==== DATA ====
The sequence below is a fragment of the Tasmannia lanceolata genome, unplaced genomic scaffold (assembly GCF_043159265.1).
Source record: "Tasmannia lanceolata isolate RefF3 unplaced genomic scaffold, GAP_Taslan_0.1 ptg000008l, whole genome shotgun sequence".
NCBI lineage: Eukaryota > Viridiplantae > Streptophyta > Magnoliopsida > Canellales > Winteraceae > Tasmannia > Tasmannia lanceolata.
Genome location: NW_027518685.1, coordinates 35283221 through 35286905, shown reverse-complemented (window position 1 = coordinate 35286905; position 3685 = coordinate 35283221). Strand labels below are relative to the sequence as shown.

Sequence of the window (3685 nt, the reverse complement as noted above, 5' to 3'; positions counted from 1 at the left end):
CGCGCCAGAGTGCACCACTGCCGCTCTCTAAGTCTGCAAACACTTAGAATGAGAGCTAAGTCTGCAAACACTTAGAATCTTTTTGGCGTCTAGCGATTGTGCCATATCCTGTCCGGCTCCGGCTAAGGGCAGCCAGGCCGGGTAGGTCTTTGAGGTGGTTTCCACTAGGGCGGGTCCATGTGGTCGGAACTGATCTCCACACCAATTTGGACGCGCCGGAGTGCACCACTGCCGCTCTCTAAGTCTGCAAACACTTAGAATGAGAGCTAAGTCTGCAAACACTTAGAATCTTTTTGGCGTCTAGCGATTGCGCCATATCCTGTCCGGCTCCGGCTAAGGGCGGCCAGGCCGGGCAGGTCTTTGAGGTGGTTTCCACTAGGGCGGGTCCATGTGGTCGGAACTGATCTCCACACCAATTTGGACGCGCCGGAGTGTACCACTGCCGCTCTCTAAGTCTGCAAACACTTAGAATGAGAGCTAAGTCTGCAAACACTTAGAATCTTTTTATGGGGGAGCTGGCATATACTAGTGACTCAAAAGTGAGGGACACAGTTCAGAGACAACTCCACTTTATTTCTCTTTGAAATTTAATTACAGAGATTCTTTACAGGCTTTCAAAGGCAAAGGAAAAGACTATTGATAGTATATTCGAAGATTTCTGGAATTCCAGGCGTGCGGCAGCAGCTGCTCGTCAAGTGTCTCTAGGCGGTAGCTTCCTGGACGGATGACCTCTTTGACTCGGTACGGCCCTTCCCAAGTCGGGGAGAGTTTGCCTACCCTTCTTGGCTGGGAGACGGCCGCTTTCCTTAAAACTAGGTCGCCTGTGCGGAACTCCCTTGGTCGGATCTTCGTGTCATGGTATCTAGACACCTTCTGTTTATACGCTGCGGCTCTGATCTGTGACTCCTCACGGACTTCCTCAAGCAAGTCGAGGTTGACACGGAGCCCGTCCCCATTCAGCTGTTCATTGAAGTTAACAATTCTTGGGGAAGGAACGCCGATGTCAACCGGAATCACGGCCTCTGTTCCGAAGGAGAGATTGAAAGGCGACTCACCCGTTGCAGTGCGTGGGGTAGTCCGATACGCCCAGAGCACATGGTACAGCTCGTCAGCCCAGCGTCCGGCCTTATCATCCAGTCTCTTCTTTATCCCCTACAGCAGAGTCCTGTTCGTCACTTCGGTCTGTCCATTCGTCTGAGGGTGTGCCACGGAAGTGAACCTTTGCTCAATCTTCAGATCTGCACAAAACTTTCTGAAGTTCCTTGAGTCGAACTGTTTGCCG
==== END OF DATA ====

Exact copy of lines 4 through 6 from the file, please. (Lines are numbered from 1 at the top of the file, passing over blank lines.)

Genome location: NW_027518685.1, coordinates 35283221 through 35286905, shown reverse-complemented (window position 1 = coordinate 35286905; position 3685 = coordinate 35283221). Strand labels below are relative to the sequence as shown.

Sequence of the window (3685 nt, the reverse complement as noted above, 5' to 3'; positions counted from 1 at the left end):
CGCGCCAGAGTGCACCACTGCCGCTCTCTAAGTCTGCAAACACTTAGAATGAGAGCTAAGTCTGCAAACACTTAGAATCTTTTTGGCGTCTAGCGATTGTGCCATATCCTGTCCGGCTCCGGCTAAGGGCAGCCAGGCCGGGTAGGTCTTTGAGGTGGTTTCCACTAGGGCGGGTCCATGTGGTCGGAACTGATCTCCACACCAATTTGGACGCGCCGGAGTGCACCACTGCCGCTCTCTAAGTCTGCAAACACTTAGAATGAGAGCTAAGTCTGCAAACACTTAGAATCTTTTTGGCGTCTAGCGATTGCGCCATATCCTGTCCGGCTCCGGCTAAGGGCGGCCAGGCCGGGCAGGTCTTTGAGGTGGTTTCCACTAGGGCGGGTCCATGTGGTCGGAACTGATCTCCACACCAATTTGGACGCGCCGGAGTGTACCACTGCCGCTCTCTAAGTCTGCAAACACTTAGAATGAGAGCTAAGTCTGCAAACACTTAGAATCTTTTTATGGGGGAGCTGGCATATACTAGTGACTCAAAAGTGAGGGACACAGTTCAGAGACAACTCCACTTTATTTCTCTTTGAAATTTAATTACAGAGATTCTTTACAGGCTTTCAAAGGCAAAGGAAAAGACTATTGATAGTATATTCGAAGATTTCTGGAATTCCAGGCGTGCGGCAGCAGCTGCTCGTCAAGTGTCTCTAGGCGGTAGCTTCCTGGACGGATGACCTCTTTGACTCGGTACGGCCCTTCCCAAGTCGGGGAGAGTTTGCCTACCCTTCTTGGCTGGGAGACGGCCGCTTTCCTTAAAACTAGGTCGCCTGTGCGGAACTCCCTTGGTCGGATCTTCGTGTCATGGTATCTAGACACCTTCTGTTTATACGCTGCGGCTCTGATCTGTGACTCCTCACGGACTTCCTCAAGCAAGTCGAGGTTGACACGGAGCCCGTCCCCATTCAGCTGTTCATTGAAGTTAACAATTCTTGGGGAAGGAACGCCGATGTCAACCGGAATCACGGCCTCTGTTCCGAAGGAGAGATTGAAAGGCGACTCACCCGTTGCAGTGCGTGGGGTAGTCCGATACGCCCAGAGCACATGGTACAGCTCGTCAGCCCAGCGTCCGGCCTTATCATCCAGTCTCTTCTTTATCCCCTACAGCAGAGTCCTGTTCGTCACTTCGGTCTGTCCATTCGTCTGAGGGTGTGCCACGGAAGTGAACCTTTGCTCAATCTTCAGATCTGCACAAAACTTTCTGAAGTTCCTTGAGTCGAACTGTTTGCCG